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AB0840 Scleroderma classification criteria: Disease-specific methods for valid case comparisons
  1. S.R. Johnson1,
  2. R.L. Naden2,
  3. J. Fransen3,
  4. F. van den Hoogen4,
  5. J.E. Pope5,
  6. M. Baron6,
  7. M. Matucci-Cerinic7,
  8. A. Tyndall8,
  9. O. Distler9,
  10. C. Denton10,
  11. A. Gabrielli11,
  12. J. van Laar12,
  13. M. Mayes13,
  14. V. Steen14,
  15. J. Seibold15,
  16. P. Clements16,
  17. T. Medsger17,
  18. P. Carreira18,
  19. G. Riemekasten19,
  20. D. Khanna20
  1. 1University of Toronto, Toronto, Canada
  2. 2Ministry of Health, Auckland, New Zealand
  3. 3Radboud University
  4. 4Sint Maartenskliniek, Nijmegen, Netherlands
  5. 5University of Western Ontario, London
  6. 6McGill University, Montreal, Canada
  7. 7University of Florence, Firenze, Italy
  8. 8University of Basel, Basel
  9. 9University Hospital Zurich, Zurich, Switzerland
  10. 10Royal Free Hospital, London, United Kingdom
  11. 11Università Politecnica delle Marche, Ancona, Italy
  12. 12University of Newcastle, Newcastle, United Kingdom
  13. 13University of Texas, Houston
  14. 14Georgetown University, Georgetown
  15. 15Scleroderma Research Consultants, Avon
  16. 16UCLA, Los Angeles
  17. 17University of Pittsburgh, Pittsburgh, United States
  18. 18Hospital Universitario, Madrid, Spain
  19. 19Leibniz Institute, Berlin, Germany
  20. 20University of Michigan, Ann Arbor, United States

Abstract

Background Classification criteria for systemic sclerosis (SSc) are being developed. Twenty-three candidate criteria have been identified and validated. Standardized cases need to be developed for criteria reduction and possible weighting.

Objectives To develop and test SSc-specific case forms for clarity and feasibility. We secondarily explored the agreement between SSc experts on the probability that cases were classified as SSc.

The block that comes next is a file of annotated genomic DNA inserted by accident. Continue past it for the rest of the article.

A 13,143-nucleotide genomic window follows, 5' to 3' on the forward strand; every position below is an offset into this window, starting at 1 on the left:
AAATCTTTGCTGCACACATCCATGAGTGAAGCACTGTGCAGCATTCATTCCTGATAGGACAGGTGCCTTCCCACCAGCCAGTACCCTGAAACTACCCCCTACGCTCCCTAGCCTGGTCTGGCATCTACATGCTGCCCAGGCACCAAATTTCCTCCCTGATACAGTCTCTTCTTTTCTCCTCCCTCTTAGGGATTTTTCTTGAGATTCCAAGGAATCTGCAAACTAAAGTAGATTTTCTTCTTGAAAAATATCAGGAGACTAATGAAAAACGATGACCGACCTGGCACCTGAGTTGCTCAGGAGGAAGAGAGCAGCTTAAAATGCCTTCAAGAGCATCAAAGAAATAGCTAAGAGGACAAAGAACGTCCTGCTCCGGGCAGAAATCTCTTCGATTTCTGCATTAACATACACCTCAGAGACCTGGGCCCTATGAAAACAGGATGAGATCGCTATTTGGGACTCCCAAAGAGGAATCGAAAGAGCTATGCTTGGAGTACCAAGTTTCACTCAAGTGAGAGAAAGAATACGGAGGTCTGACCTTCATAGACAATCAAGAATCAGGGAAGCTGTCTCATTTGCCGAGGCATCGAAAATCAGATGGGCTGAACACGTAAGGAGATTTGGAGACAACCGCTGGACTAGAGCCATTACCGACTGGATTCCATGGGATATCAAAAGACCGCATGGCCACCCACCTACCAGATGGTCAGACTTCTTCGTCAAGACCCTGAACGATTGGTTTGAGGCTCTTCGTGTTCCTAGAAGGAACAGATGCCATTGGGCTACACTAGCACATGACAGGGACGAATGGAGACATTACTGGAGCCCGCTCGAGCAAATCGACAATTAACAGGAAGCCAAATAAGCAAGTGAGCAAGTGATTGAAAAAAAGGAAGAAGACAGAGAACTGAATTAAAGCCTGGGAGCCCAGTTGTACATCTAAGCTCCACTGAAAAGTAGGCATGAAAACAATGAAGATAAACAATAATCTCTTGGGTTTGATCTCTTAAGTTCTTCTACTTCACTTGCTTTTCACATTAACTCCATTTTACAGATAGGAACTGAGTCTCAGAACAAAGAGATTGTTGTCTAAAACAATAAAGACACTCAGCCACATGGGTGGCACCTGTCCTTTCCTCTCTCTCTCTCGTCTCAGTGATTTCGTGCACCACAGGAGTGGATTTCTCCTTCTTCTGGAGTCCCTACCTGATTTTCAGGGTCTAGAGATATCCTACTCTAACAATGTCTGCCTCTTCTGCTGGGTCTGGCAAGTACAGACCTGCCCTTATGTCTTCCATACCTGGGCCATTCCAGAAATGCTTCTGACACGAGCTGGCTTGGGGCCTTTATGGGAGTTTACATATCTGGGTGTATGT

Methods Standardized forms were developed using: skin thickening; nailfold capillary pattern; finger tip ulcers/pitting scars; Raynaud’s phenomenon; interstitial lung disease; renal crisis; reduced DLCO; reduced FVC; dysphagia, esophageal dilation; telangiectasia; flexion contractures; pulmonary hypertension; puffy fingers; pulp loss/acro-osteolysis; gastroesophageal reflux; calcinosis; tendon/bursal friction rubs; topoisomerase-I, centromere, RNA polymerase III, antinuclear or PM-ScL antibodies. Six experts tested 6 cases and the ranking procedure for clarity of the instructions, response option and time-to-completion. The forms were applied to purposively sampled SSc cases from international cohorts covering a wide range of probabilities that each case had SSc. Eight experts rank-ordered 20 cases from 1 (highest) to 20 (lowest). The consistency in rankings was evaluated using an intraclass correlation coefficient (ICC).

Results 83% (5/6) endorsed clarity of the form, 100% (6/6) clarity of the instructions, and 100% (6/6) clarity of the response option. The median time-to-completion was 10 minutes (range 10–20). The ICC for agreement across experts was 0.73 (95% CI 0.58, 0.86).

Conclusions Our SSc-specific forms have demonstrable clarity and feasibility. Using these cases, the expert panel had substantial agreement in rank order. Our methods reflect the rigors of modern psychometric science, and serves as a template for groups developing classification criteria.

Disclosure of Interest None Declared

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